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|University of California, USA|
|ScientificTracks Abstracts: Occup Med Health Aff|
|Statement of the Problem: The mitigation of and adaptation to climate change is often framed within language that involve sustainability and resilience. The increasing speed of which humanity is urbanizing and increasing incomes have equaled greater consumption of resources, thus placing greater focus on sustainability of the built environment. However, the approach of creating sustainable urban spaces have generally been technical in nature and often involved quantitative measurements that exclude the impact on communities. Often times, this has led to the masking of deleterious effects of sustainability projects that include gentrification and displacement. Without the consideration of equity in sustainability, sustainable urban spaces often become unaffordable for segments of the community that are the most vulnerable, and displace people to spaces that rely on greater consumption of resources such as driving, thereby defeating the benefit of sustainable urban spaces. Methodology & Theoretical Orientation: A literature review of sustainable neighborhoods and key informant interviews of certain case studies in Latin America. This paper will examine the case studies through the Commission on Social Determinants of Health (CDSH) from work formulated by the World Health Organization (WHO) to focus on the innumerous systems and policies that govern cities and recognize its impacts on health outcomes of people that live within those cities or are displaced. Findings: The case studies have varying measures of success, even the definition of success are unique to each case study. This challenges the conventional notion of a successful sustainable neighborhood and how it is determined. Conclusion & Significance: Current definitions and measurements of sustainable urban environments are insufficient in capturing the complexities of cities. The review of these successful case studies incorporates integral principles of participation and equity. Recommendations are made for more comprehensive approaches to developing sustainable healthy neighborhoods.|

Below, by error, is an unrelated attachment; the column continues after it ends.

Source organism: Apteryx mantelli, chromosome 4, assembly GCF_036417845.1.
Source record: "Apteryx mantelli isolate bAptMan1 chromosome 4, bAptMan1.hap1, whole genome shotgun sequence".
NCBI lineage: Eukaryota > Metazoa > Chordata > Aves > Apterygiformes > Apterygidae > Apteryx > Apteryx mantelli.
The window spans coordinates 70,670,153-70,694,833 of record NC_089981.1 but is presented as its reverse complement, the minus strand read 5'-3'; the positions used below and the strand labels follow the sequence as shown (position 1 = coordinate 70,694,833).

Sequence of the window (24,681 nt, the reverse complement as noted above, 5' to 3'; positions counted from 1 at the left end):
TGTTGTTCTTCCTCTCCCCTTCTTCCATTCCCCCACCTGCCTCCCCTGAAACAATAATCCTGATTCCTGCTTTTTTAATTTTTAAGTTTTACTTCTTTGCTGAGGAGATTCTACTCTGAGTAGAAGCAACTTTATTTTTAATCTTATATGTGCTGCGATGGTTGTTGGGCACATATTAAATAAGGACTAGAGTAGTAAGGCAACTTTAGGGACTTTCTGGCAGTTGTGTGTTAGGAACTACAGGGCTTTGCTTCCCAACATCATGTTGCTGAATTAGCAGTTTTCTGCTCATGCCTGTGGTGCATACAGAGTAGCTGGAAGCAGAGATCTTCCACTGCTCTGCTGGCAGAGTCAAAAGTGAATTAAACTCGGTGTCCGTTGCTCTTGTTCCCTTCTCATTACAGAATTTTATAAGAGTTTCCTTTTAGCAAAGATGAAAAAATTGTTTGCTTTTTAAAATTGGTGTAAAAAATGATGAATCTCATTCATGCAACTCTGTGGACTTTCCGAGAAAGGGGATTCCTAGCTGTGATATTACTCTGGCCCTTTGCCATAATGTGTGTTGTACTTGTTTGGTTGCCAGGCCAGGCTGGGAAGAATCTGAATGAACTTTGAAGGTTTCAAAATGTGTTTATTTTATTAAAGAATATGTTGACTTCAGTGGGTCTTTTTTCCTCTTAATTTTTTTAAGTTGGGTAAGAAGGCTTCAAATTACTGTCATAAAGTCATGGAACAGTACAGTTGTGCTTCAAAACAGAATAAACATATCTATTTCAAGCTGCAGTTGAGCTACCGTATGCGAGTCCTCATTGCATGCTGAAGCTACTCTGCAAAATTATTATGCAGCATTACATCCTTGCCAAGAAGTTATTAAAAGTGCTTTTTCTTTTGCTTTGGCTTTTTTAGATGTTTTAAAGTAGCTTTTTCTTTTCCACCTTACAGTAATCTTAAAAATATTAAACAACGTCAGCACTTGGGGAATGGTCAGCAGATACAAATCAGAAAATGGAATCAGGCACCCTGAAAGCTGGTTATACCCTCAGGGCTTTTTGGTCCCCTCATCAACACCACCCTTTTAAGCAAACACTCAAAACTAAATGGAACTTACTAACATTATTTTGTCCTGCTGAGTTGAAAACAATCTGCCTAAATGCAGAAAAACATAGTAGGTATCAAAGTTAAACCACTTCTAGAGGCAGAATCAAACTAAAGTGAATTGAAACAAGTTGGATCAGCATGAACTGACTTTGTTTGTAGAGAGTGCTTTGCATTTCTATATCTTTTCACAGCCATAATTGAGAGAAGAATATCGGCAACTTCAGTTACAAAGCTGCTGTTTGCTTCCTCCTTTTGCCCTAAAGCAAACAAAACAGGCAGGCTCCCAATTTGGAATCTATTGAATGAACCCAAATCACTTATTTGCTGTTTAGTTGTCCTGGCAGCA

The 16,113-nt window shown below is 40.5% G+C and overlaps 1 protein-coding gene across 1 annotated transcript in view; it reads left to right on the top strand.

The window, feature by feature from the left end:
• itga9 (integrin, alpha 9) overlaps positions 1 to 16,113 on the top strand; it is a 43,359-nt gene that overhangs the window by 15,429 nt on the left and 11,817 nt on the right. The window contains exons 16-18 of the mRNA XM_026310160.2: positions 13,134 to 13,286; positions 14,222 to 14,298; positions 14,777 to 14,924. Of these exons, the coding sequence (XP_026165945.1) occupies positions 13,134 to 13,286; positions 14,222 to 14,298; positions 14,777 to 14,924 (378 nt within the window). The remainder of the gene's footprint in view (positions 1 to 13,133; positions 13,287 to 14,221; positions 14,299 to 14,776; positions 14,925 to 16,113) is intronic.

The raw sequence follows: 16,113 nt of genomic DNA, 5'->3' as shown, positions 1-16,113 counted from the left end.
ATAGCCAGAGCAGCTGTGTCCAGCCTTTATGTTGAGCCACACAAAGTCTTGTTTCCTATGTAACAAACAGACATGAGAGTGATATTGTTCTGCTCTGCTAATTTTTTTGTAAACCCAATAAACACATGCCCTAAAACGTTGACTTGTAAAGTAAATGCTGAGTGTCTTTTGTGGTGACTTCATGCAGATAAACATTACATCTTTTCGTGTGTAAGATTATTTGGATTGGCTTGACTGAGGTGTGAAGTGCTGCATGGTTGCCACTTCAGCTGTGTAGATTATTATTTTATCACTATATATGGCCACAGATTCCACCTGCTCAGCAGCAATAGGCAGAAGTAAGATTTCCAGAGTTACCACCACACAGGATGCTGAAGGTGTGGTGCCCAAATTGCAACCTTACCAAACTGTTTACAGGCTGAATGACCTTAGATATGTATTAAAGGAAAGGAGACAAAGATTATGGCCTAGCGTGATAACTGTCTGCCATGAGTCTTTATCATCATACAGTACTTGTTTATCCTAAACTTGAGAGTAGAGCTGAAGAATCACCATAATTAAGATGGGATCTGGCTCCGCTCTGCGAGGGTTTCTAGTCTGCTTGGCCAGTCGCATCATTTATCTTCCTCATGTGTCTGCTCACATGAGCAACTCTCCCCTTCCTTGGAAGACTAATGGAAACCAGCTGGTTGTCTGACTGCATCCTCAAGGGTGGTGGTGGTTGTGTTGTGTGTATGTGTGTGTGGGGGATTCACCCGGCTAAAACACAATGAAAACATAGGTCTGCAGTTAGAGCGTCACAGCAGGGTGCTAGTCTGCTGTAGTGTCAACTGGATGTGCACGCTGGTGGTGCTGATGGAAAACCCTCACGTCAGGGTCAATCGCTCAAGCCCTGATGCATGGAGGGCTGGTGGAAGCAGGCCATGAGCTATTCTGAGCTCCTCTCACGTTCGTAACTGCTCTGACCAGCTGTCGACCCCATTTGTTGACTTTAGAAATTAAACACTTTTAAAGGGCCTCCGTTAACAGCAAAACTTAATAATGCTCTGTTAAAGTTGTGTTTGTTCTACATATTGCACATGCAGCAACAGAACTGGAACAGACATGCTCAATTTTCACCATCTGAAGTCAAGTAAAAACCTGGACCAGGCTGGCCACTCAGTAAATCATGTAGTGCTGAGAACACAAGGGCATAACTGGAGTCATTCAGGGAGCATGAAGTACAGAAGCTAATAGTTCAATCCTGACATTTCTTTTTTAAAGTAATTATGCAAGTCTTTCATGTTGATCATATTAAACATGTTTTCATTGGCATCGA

Bo Chung is in his final year of a concurrent master program in city planning and public health at the University of California, Berkeley. The focus of his studies has been centered on equity and the need for more comprehensive inclusion in the built environment. Areas of particular interest include community base participatory research, restorative justice in city planning and public health policies, and health in all policies.
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